In C++, a pure virtual function is a virtual function that is declared in a base class but has no implementation in that class. It is marked with the “pure virtual” specifier = 0 in its declaration. The presence of at least one pure virtual function in a class makes the class abstract, meaning it cannot be instantiated on its own. Instead, it serves as a base class for derived classes, and those derived classes must provide implementations for all the pure virtual functions declared in the base class.

Here is an example code to demonstrate pure virtual function in C++:

In this example, the Shape class has a pure virtual function draw() which makes it an abstract class. The Circle and Square classes are derived from Shape and provide concrete implementations for the draw() function. Instances of the Shape class cannot be created, but pointers or references to the Shape class can be used to refer to objects of its derived classes.

Advantages of Pure Virtual Functions

Pure virtual functions contribute to the development of flexible and extensible code. These functions promote abstraction, polymorphism, and a clear separation between interfaces and their implementations. They are a fundamental feature of object-oriented design that encourages good software engineering practices.

Pure virtual functions in C++ offer several advantages such as:

Abstract Classes:

Pure virtual functions helps in creating abstract classes, which cannot be instantiated on their own but can be used as base classes for other classes. This promotes the concept of abstraction in object-oriented programming.

Abstract classes cannot be instantiated directly, but they serve as base classes for derived classes.

Enforcing Interface Contracts:

When a class declares pure virtual functions, it effectively defines an interface that derived classes must adhere to. This helps in enforcing a contract and ensures that all derived classes provide specific functionality.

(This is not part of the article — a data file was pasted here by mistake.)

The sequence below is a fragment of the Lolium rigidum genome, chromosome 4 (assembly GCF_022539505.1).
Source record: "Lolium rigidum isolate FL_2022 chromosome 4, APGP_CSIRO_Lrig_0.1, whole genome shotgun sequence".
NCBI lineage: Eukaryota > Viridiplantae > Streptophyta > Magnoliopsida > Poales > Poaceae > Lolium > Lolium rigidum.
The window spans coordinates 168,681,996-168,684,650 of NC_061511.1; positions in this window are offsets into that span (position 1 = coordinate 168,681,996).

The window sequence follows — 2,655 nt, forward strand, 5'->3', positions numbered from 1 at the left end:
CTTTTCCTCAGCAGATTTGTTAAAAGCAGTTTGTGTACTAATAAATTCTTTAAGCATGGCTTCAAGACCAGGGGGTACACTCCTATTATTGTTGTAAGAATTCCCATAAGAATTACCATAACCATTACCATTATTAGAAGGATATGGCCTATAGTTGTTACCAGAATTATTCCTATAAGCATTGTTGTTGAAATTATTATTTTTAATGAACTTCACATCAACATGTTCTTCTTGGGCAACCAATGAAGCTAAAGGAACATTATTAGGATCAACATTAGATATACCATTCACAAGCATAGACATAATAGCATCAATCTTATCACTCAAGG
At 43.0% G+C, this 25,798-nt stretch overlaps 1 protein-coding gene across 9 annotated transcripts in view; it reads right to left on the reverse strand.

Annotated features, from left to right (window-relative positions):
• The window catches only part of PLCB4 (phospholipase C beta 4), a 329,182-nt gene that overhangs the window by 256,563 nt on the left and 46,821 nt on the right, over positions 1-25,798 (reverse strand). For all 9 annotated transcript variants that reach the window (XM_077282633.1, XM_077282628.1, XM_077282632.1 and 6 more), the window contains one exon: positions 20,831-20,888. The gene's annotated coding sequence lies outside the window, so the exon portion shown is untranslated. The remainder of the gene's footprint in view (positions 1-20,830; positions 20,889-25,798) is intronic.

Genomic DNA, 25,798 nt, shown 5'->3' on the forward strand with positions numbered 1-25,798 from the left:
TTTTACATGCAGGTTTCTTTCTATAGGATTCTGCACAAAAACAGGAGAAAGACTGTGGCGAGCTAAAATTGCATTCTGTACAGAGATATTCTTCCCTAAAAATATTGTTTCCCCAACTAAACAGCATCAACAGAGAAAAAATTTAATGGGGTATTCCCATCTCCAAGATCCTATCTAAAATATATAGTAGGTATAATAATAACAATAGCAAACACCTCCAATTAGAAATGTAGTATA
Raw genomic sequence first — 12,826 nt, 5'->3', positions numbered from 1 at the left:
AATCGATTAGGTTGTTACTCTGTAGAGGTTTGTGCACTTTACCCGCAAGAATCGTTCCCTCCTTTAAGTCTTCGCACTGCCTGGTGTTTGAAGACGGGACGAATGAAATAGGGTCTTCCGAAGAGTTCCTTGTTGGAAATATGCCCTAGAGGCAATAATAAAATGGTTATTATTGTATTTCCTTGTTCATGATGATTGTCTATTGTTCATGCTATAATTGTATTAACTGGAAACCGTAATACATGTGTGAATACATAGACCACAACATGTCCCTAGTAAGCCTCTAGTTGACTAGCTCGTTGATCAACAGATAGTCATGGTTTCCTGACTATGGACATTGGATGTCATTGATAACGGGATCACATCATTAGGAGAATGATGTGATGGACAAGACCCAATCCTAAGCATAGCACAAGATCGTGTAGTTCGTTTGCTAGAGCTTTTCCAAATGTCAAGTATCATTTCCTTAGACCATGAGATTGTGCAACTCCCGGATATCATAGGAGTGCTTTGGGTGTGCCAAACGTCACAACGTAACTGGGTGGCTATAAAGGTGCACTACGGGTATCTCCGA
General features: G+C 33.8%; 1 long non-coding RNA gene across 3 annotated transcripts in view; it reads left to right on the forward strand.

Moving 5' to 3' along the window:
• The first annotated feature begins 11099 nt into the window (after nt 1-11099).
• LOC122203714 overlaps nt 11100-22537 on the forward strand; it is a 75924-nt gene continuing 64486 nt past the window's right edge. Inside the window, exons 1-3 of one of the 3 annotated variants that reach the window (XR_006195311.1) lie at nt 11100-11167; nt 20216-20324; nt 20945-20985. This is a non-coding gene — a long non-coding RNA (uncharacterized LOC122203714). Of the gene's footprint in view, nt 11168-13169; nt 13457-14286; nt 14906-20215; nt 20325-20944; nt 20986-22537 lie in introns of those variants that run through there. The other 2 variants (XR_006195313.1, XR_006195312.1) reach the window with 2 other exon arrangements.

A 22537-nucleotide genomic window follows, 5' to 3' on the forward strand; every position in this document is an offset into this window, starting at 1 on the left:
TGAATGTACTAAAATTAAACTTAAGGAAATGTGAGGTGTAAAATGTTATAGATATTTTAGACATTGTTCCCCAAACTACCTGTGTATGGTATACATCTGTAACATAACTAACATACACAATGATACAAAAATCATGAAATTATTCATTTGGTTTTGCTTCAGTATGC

Derived classes must provide concrete implementations for all pure virtual functions declared in the base class. Failure to do so results in a compilation error.

Flexible Design:

Pure virtual functions provide a flexible design approach by allowing base classes to define a common interface while leaving the specific implementations to derived classes. This makes it easier to extend and modify code without affecting the existing interface.

Run-time Polymorphism:

The use of pure virtual functions is closely tied to dynamic polymorphism, where the appropriate function implementation is determined at runtime. This allows for more flexibility in selecting the correct method based on the actual type of the object being used.

Code Organization and Readability:

By using pure virtual functions, the code can be organized in a way that separates the interface ) from the implementation details. This enhances code readability and maintainability.

Override Checking:

When a class declares a pure virtual function, the compiler ensures that all derived classes provide an implementation for that function. This helps catch errors early in the development process and ensures that the derived classes adhere to the expected interface.